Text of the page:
Probably what is most intriguing about Men in Black is the fact that the chemistry between Jones and Smith is about as interesting between Jones and Fiorentino. A little-known fact is that Fiorentino won her part in this movie over a poker game with the director, Barry Sonnenfeld…interesting. While the humor is very tongue and cheek, it seems to work with this cast and this type of movie. Like so many other movies that Stephen Spielberg has produced, it has his signature all over it. Men in Black is a very enjoyable comedy with some violence in places, but nothing that is totally “ultra-realistic”, unless you count blue blood spattered over cactuses, realistic. Men in Black, as mentioned above, is a very interesting film to watch if only for the great special effects.
Video: How does it look?
I’ve got the original Blu-ray that came out in 2008 (when Will Smith had Hancock coming out in theaters) and visually this is the exact same thing. I really didn’t notice anything new and/or improved to the way this looked. Admittedly Men in Black does look a tad bit dated and believe it or not, it’s been fifteen years since the original first graced screens. Colors are strong, but certain scenes do tend to look a bit flat and while detail is certainly improved over the DVD from years past, I feel that it could probably use a bit more definition. This 1.85:1 AVC HD image doesn’t look bad by any means, though I feel that if Sony really took their time and did a brand new transfer, it’d look noticeably better.
Audio: How does it sound?
If you need further proof that this is merely the same disc in a different package, then look (er…listen) no further than the Dolby TrueHD soundtrack. Again, like the video, this doesn’t sound bad in the least. Vocals are clear and concise with Tommy Lee Jones’ booming voice taking front and center. Surround effects are prevalent in the third act and there are plenty of instances in between of some very dynamic audio. Now Sony doesn’t really utilize Dolby TrueHD soundtracks any longer, so if they’d have given it a new DTS HD Master Audio mix I feel it could have been bumped up another “star” or so. At any rate, this isn’t a bad-sounding track, but it’s more of the same if you already own the previous Blu-ray.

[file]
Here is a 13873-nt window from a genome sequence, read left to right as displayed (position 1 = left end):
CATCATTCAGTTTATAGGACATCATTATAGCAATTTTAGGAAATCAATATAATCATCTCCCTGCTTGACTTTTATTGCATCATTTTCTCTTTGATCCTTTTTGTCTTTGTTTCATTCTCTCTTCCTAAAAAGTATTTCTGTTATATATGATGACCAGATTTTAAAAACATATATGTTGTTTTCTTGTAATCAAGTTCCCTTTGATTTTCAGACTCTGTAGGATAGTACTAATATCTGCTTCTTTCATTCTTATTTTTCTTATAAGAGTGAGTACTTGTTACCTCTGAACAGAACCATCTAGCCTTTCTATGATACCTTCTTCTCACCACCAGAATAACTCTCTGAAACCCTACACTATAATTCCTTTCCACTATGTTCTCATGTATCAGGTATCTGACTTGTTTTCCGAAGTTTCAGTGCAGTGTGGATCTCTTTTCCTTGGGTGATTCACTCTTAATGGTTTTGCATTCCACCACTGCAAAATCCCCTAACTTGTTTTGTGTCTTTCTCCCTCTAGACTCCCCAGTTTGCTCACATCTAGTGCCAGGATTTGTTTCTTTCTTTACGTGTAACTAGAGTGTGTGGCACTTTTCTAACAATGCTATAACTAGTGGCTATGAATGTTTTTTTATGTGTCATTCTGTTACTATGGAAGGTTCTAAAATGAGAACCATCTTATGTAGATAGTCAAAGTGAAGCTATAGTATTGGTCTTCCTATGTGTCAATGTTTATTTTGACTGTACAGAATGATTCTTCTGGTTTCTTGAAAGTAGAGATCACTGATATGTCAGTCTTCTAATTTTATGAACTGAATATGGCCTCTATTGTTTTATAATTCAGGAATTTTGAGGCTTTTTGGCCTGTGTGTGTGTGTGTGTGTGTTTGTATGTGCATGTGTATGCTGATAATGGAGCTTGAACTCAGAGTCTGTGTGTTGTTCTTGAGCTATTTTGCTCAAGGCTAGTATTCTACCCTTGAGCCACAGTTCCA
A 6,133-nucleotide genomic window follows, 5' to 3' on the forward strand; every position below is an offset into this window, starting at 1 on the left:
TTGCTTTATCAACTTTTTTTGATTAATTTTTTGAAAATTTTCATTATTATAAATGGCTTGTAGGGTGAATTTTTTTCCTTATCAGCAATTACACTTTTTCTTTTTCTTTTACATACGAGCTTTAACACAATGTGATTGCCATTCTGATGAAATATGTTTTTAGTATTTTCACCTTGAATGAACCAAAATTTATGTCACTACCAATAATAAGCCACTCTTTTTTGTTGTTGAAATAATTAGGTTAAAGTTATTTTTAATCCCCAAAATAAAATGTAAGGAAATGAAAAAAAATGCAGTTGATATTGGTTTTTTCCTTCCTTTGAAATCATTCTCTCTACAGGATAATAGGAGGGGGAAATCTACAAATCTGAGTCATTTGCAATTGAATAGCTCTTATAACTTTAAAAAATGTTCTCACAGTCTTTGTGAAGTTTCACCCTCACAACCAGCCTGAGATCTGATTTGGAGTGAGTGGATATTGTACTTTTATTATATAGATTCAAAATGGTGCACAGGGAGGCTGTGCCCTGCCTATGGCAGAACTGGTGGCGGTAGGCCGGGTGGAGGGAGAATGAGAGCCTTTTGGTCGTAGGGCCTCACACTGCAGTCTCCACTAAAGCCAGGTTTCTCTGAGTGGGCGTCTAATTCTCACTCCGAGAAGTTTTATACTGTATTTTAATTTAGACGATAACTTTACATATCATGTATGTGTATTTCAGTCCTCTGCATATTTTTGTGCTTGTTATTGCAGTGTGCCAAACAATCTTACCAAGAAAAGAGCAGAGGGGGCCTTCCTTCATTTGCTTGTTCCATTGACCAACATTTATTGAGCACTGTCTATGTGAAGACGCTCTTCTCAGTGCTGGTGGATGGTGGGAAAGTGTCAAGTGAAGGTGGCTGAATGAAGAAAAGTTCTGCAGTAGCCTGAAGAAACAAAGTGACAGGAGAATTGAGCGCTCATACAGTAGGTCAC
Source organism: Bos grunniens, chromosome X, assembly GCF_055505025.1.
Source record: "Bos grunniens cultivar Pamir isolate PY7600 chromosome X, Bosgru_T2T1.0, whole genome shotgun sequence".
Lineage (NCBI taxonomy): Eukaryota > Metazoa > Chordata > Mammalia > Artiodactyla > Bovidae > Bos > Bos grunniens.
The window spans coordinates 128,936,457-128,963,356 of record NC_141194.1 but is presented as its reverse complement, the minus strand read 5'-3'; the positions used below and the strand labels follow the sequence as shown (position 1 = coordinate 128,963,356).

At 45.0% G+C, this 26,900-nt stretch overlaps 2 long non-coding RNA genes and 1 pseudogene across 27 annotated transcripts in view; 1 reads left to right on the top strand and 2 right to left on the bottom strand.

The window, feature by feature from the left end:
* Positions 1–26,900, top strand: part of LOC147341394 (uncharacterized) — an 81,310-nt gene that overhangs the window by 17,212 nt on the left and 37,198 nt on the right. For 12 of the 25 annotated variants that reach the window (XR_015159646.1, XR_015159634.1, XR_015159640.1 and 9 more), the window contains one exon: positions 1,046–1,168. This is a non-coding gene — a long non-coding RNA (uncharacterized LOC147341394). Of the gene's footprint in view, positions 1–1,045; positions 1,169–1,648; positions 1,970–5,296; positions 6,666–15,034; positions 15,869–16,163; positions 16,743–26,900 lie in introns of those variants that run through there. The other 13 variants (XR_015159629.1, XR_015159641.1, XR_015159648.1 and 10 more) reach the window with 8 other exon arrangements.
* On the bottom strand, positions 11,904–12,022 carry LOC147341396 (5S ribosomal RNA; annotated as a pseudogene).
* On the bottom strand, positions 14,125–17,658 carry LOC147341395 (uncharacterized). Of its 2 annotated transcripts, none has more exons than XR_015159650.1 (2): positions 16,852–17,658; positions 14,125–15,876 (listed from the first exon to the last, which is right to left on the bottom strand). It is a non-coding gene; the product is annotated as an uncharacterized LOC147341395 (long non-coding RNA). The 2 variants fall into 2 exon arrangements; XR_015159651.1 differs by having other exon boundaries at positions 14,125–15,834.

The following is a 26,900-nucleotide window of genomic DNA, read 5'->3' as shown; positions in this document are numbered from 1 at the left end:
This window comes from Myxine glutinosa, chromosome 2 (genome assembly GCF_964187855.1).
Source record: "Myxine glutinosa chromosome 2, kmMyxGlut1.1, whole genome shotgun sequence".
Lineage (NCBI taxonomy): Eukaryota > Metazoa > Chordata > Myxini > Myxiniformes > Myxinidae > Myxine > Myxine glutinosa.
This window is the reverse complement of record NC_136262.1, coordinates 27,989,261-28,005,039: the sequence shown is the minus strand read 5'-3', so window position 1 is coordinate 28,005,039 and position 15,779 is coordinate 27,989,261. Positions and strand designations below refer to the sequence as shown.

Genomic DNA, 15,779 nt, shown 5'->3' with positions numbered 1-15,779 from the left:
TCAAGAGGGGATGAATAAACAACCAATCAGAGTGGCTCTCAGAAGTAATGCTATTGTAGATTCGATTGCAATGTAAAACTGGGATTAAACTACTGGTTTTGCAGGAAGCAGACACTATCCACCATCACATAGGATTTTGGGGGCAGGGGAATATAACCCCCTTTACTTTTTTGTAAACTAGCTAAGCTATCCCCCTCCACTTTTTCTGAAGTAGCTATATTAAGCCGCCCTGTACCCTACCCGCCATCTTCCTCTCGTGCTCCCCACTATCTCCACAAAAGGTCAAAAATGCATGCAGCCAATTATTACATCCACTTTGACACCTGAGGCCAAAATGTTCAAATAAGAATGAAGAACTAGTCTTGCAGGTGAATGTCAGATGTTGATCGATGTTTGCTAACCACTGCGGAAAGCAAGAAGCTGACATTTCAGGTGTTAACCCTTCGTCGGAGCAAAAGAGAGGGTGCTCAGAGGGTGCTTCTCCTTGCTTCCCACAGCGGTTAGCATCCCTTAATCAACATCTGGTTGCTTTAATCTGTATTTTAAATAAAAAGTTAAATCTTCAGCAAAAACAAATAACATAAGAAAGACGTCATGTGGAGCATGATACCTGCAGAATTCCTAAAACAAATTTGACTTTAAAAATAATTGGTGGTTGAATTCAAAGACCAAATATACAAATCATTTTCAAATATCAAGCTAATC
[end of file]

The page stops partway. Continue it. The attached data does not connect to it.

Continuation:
Supplements: What are the extras?
Just as the previous Blu-ray was released in time for Hancock, so too is this for the third part in the Men in Black series. As mentioned before, there’s nothing new here save the included UV copy and some new packaging. All of the supplements from the 2008 disc are carried over. So with that said… We start off with a “telestrator commentary” and commentary itself is very interesting, and we learn all about the effects and how they really made the movie the hit it was. Featuring Tommy Lee Jones and Barry Sonnenfeld, the commentary would have been perfect with Will Smith, but we don’t always get what we want. Alongside that, there are also a few featues that use the multi-angle feature, those being the character animation and the famous tunnel scene. Also included are the storyboards, which I have never found too appealing, and the conceptual art for the movie. Of course, there are the talent files, production notes and trailers and a feature I liked…the music video for the hit song “Men in Black” performed by Will Smith and Mikey (an alien).
In terms of exclusive to Blu-ray extras, we get an interactive game entitled “Intergalactic Pursuit” which is a trivia game of sorts and is fairly entertaining for a few minutes. I don’t consider myself a true fan of Men In Black but I feel I could hold my own. Sony’s “BD Live” technology is present here and it’s an interesting concept, though only present on a few of their Blu-ray’s. I’d like to see more of it and at this time the extras are minimal at best. The most random feature is an alien commentary track. Yes, really. I don’t know if they actually sat down and tried to do something screen-specific, but it’s true it’s an “alien” commentary. Anyone out there fluent in alien? Didn’t think so.